The results of our study indicate that there are five distinct zones along lower San Pablo Creek: the Upper Alluvial Valley, the Lower Alluvial Valley, the Upper Alluvial Fan, the Wildcat-San Pablo Creeks Alluvial Fan, and the Tidal Flats zones. Results from discharge estimates indicate a wide variance of discharge rates between Rantz, Haltiner, and Wannanen-Crippen methods. A high dominance of non-native vegetation and significant incision in the upper cross-sections indicates potential for future restoration efforts.
- 3 supplemental PDFs
Flows in tidal marshes arc not described well by the classical equations of open channel flow. The geometry of the marsh complicates analysis of the system. Water depths in tidal marshes are usually small, varying from a few centimeters or even dry at low tide to a meter or more at high tide. At low tides, the flow can be channelized and is often essentially one-dimensional. At high tides the system frequently must be described using a more complete two-dimensional approximation. A model is thus required that permits transitions between differing areas of the system. It must accurately represent the changes of the areas inundated during the tidal cycle. It must also be capable of operating to the resolution necessary to characterize the flow regime in the marsh.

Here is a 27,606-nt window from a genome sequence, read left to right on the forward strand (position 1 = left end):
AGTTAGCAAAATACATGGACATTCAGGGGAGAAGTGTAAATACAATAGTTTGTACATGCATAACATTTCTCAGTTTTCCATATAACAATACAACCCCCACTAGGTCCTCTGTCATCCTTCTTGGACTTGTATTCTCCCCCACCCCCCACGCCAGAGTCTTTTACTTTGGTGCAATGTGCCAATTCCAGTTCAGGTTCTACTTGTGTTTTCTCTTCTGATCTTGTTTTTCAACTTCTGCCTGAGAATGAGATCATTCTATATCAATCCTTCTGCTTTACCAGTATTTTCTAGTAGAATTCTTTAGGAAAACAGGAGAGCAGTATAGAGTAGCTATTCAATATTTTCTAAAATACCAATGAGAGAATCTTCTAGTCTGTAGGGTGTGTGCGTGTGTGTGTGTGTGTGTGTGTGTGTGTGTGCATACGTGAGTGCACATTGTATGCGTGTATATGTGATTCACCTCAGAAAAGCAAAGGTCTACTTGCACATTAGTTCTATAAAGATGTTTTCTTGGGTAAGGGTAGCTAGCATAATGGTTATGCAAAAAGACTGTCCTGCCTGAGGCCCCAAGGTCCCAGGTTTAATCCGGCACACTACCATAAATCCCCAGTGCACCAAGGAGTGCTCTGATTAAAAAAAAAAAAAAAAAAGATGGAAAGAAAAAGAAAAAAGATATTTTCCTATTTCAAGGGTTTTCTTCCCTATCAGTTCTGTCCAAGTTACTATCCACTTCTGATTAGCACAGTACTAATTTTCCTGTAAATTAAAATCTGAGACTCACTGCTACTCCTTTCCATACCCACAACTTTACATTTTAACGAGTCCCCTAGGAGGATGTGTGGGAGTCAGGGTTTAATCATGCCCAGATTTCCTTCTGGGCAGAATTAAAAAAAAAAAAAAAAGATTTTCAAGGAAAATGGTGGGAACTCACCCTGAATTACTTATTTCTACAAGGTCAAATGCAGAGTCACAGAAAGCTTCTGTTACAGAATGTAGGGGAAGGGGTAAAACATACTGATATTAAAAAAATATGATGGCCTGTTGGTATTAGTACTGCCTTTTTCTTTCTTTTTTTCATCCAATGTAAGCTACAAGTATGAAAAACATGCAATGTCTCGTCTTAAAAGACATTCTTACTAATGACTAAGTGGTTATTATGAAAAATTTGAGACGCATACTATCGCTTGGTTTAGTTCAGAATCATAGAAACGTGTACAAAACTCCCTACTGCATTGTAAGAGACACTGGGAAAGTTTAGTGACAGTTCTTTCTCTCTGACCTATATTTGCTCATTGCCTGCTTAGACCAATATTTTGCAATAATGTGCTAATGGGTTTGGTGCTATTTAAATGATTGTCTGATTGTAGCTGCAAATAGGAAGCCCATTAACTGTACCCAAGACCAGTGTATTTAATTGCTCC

Vegetation within the marsh presents a variable resistance to flow particularly in this range of depths. A parameter like Manning's n is insufficient to characterize the variable friction resistance to flow. A new formulation is required which accounts for head losses within the vegetation as well as flow transitions between the channels and vegetated marsh surface. This formulation will be independent of the model used and is relevant whether the model is one-dimensional or two-dimensional. Factors that contribute to head losses in marshes are: turbulent energy losses, bottom friction, wind stress, drag from the erect plants that obstruct the flow, and secondary currents within the vegetation. The relative magnitudes of these effects have not been quantified impervious research. Direct observation of small scale hydrodynamic phenomena is difficult because of the shallow depths, frequently inaccessible field conditions during high tides and the spatial heterogeneity over the marsh surface. Most computation of flow in tidal marshes is carried out using the lumped friction parameter of classical open channel flow. This parameter is a calibration coefficient and has only a limited physical basis.